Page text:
I thought I would start this week by saying that I really like the display in the CCCU Bookshop front window for Marc Morris’ new book due out on 20 May For as well as Marc’s very striking cover for his The Anglo-Saxons. A History of the Beginnings of England, Craig also has a couple of artefacts as part of the display that shout out ‘Anglo-Saxon’.

For those interested in this topic, of course there is Marc’s great, new book, described as ‘A remarkable achievement’ by Justin Pollard, which you can order from the Bookshop at: https://bookshop.canterbury.ac.uk/ but you can join the Centre for ‘In conversation with Marc Morris’ on Tuesday 25 May at 7pm. It will be on Teams Live Events and this public event is free. Booking is not required, just use the joining link which you will find at: https://www.canterbury.ac.uk/events/in-conversation.aspx and we shall look forward to your company.

CCCU Bookshop window display

Coming back to this week, although a report will appear in next week’s blog because it is not happening until Friday, Dr Diane Heath will again be at the Royal Harbour Academy, Ramsgate. This week she will be running workshops for Year 7 students on the Peasants’ Revolt. As I understand it, she will be introducing the students to a couple of churchmen who were central to the course of the Revolt – John Ball the priest ‘liberated’ from prison by the rebels who became one of the key leaders, and Archbishop Simon Sudbury, seen by the rebels as behind the hated third poll tax, who was in close competition with John of Gaunt as the rebels’ public enemy number one. Fortunately for Gaunt, of course, the rebels could only vent their anger on his Savoy Palace, but Sudbury paid the ultimate price, literally with his head. This gives a nice contrast and the students as part of the workshop will be making badges, either John Ball’s windmill (to be explained next week) or a pilgrim badge highlighting Simon Sudbury’s head, or perhaps even both!  

Coming back to this week’s reports, the Kent History Postgraduates Group met on Wednesday for a catch-up session. Even though numbers were slightly down because Dean, Lily and Victoria were working, and Lisa is exceedingly busy working on her data analysis as she nears completion, we did welcome back Janet following her stay in hospital and Maureen after some technical issues was able to get in. Thus in time honoured fashion, I’ll give a report on what people said they have been doing recently and, as often happens, others were able to chip in with ideas and suggestions for their peers.

Simon Sudbury’s skull at Sudbury

As always this is in no special order, although I did ask Jane if she would like to start the ball rolling because I knew she had been experiencing some issues relating to Research Space. In particular, this relates to students’ individual training plans which may always have been important but have come to greater prominence with this still newish monitoring system. Having had considerable problems trying to upload information on the training she had completed, Jane eventually received a great deal of help from Rebecca Kent in the Graduate College. Jane is extremely grateful, but she wanted to highlight the issues for others so that they can avoid similar frustrations regarding the system. On a more positive note in terms of her research, Jane has started working on her upgrade substantial piece of work on lay patronage of Tonbridge Priory and Bayham Abbey, which for this section will feature the prolific Culpepper family.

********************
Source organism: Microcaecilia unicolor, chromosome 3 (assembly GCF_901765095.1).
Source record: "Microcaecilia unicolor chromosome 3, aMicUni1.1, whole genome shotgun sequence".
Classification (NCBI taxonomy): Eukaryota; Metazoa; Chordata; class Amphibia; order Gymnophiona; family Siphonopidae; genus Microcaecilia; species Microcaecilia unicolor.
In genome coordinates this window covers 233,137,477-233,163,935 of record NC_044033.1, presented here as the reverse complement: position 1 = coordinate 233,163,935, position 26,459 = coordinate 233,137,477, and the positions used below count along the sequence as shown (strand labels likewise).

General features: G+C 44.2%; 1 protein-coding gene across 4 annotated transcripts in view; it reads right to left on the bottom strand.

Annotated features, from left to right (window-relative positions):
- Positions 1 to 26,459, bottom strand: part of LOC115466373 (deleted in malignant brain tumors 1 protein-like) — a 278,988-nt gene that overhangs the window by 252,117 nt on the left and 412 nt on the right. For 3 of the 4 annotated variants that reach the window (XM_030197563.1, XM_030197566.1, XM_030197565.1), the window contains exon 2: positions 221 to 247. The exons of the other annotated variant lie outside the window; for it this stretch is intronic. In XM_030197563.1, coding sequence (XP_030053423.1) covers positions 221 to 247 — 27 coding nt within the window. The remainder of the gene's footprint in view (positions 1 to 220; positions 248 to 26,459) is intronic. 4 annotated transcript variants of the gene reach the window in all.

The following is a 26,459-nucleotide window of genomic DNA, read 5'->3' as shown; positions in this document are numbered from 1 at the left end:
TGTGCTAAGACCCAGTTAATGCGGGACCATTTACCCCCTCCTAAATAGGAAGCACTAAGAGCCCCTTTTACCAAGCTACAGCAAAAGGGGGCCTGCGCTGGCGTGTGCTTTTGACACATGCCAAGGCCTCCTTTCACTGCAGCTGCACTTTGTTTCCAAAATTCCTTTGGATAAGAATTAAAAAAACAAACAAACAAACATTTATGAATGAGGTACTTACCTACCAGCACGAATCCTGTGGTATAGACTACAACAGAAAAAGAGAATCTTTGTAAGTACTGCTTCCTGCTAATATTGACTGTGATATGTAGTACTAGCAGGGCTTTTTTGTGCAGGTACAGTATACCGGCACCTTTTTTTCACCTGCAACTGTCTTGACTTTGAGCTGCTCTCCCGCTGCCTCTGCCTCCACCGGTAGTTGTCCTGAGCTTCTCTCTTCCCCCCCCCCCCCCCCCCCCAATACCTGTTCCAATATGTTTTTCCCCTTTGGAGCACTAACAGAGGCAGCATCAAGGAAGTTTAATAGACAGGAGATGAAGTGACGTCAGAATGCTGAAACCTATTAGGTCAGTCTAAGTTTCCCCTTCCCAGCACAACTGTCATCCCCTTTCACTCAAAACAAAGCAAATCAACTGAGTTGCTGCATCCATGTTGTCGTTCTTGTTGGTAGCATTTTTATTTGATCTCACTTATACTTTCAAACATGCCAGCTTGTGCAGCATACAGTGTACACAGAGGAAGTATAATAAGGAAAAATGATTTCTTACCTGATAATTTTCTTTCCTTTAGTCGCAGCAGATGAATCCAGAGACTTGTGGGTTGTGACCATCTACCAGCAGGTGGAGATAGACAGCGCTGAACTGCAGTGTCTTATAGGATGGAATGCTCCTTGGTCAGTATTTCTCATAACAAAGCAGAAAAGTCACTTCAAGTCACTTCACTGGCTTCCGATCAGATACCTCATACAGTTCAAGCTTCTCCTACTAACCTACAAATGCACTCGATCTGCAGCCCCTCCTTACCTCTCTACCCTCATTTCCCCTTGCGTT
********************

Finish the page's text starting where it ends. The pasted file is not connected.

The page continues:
Staying in west Kent, Maureen has also noted some ‘interesting’ entries on Research Space, but her primary focus has been first her periodic review and she too is now compiling a substantial piece of work for her upgrade. The focus of her piece is the history of the deer parks and chases around Tonbridge, taking them from their formation out of the woodland dens to their disparking in the early modern period. Even though this is a long period of time, sorting out the development of these areas Maureen feels is key to understanding the history of Tonbridge as an urban settlement under aristocratic (at times royal) lordship through relationships between the various lords and their tenants.

Grace, too, has been learning about the ways of Research Space, but respecting her research project she has been compiling her literature review and assessing her next steps. One of the issues she has been grappling with is how to analyse the projects she is following. Having adapted the idea of an evaluation matrix as used by museums for their collections, she now believes she is on the right track. Additionally, she had received a bursary that allowed her to attend a very useful conference, where she was interested to hear how public (community) excavations and those involved are viewed by some within the profession.

St Mary’s church, Nackington

Moving next to Jacie, she has been reordering her notes of her different themes and has started looking in more detail at the results from the answers to her questionnaire. This is starting to throw up some good lines of inquiry in terms of the themes she is intending to develop into her various chapters. Consequently, she is now in a position to begin her next chapter, although she hasn’t quite yet decided which of two topics she will do next. Both sound exciting and it will be great to see the next stage in this research project.

Pete, too, is setting up a new project which will keep him busy for the next 11 months alongside his work for the chaplaincy team. However, as he said, he is more than happy to do some printing for people using their account if getting to Canterbury is difficult. And in that capacity, he is soon going to print out the necessary number of copies Dr Dean Irwin wants of his recently completed doctoral thesis. Moreover, Pete showed the group how to use i-print which is a new facility available to students and staff at CCCU.

As Tracey said, Agnes de Condy has turned into a fascinating case study now that she has sorted out various genealogical issues surrounding Agnes’ family and those of her two husbands. As a result, Tracey has a much better idea about why Wickham manor was important to Agnes, as well as the reasons behind her and her husbands’ (especially her first husband) devotion to St Thomas. Furthermore, such motivation and patronage potentially has implications for those further down the social hierarchy, the knightly families being Tracey’s primary focus group.